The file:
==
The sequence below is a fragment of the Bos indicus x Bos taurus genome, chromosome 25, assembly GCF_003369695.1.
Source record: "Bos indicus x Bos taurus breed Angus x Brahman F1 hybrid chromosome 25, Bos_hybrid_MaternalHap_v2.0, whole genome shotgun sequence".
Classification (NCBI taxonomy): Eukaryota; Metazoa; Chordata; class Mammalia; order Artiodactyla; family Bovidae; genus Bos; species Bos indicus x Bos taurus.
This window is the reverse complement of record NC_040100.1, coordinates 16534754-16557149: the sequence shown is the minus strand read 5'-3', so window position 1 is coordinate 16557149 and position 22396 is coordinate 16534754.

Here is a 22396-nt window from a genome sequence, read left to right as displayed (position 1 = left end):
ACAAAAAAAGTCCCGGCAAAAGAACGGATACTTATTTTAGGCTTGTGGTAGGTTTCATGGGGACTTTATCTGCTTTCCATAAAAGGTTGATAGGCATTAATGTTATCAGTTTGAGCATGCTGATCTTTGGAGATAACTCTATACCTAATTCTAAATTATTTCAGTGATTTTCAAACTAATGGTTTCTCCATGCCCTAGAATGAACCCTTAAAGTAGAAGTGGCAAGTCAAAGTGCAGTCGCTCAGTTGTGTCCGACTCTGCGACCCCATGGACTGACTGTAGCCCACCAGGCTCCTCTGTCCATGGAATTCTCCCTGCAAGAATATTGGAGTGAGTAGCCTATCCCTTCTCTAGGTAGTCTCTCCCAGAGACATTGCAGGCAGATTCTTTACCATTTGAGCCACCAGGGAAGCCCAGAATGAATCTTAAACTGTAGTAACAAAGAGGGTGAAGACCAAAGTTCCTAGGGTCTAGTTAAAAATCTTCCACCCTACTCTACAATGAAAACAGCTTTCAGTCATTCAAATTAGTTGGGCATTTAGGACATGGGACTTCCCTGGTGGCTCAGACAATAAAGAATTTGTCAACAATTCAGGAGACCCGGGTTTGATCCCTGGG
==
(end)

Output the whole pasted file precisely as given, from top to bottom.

The sequence below is a fragment of the Bos indicus x Bos taurus genome, chromosome 25, assembly GCF_003369695.1.
Source record: "Bos indicus x Bos taurus breed Angus x Brahman F1 hybrid chromosome 25, Bos_hybrid_MaternalHap_v2.0, whole genome shotgun sequence".
Classification (NCBI taxonomy): Eukaryota; Metazoa; Chordata; class Mammalia; order Artiodactyla; family Bovidae; genus Bos; species Bos indicus x Bos taurus.
This window is the reverse complement of record NC_040100.1, coordinates 16534754-16557149: the sequence shown is the minus strand read 5'-3', so window position 1 is coordinate 16557149 and position 22396 is coordinate 16534754.

Here is a 22396-nt window from a genome sequence, read left to right as displayed (position 1 = left end):
ACAAAAAAAGTCCCGGCAAAAGAACGGATACTTATTTTAGGCTTGTGGTAGGTTTCATGGGGACTTTATCTGCTTTCCATAAAAGGTTGATAGGCATTAATGTTATCAGTTTGAGCATGCTGATCTTTGGAGATAACTCTATACCTAATTCTAAATTATTTCAGTGATTTTCAAACTAATGGTTTCTCCATGCCCTAGAATGAACCCTTAAAGTAGAAGTGGCAAGTCAAAGTGCAGTCGCTCAGTTGTGTCCGACTCTGCGACCCCATGGACTGACTGTAGCCCACCAGGCTCCTCTGTCCATGGAATTCTCCCTGCAAGAATATTGGAGTGAGTAGCCTATCCCTTCTCTAGGTAGTCTCTCCCAGAGACATTGCAGGCAGATTCTTTACCATTTGAGCCACCAGGGAAGCCCAGAATGAATCTTAAACTGTAGTAACAAAGAGGGTGAAGACCAAAGTTCCTAGGGTCTAGTTAAAAATCTTCCACCCTACTCTACAATGAAAACAGCTTTCAGTCATTCAAATTAGTTGGGCATTTAGGACATGGGACTTCCCTGGTGGCTCAGACAATAAAGAATTTGTCAACAATTCAGGAGACCCGGGTTTGATCCCTGGG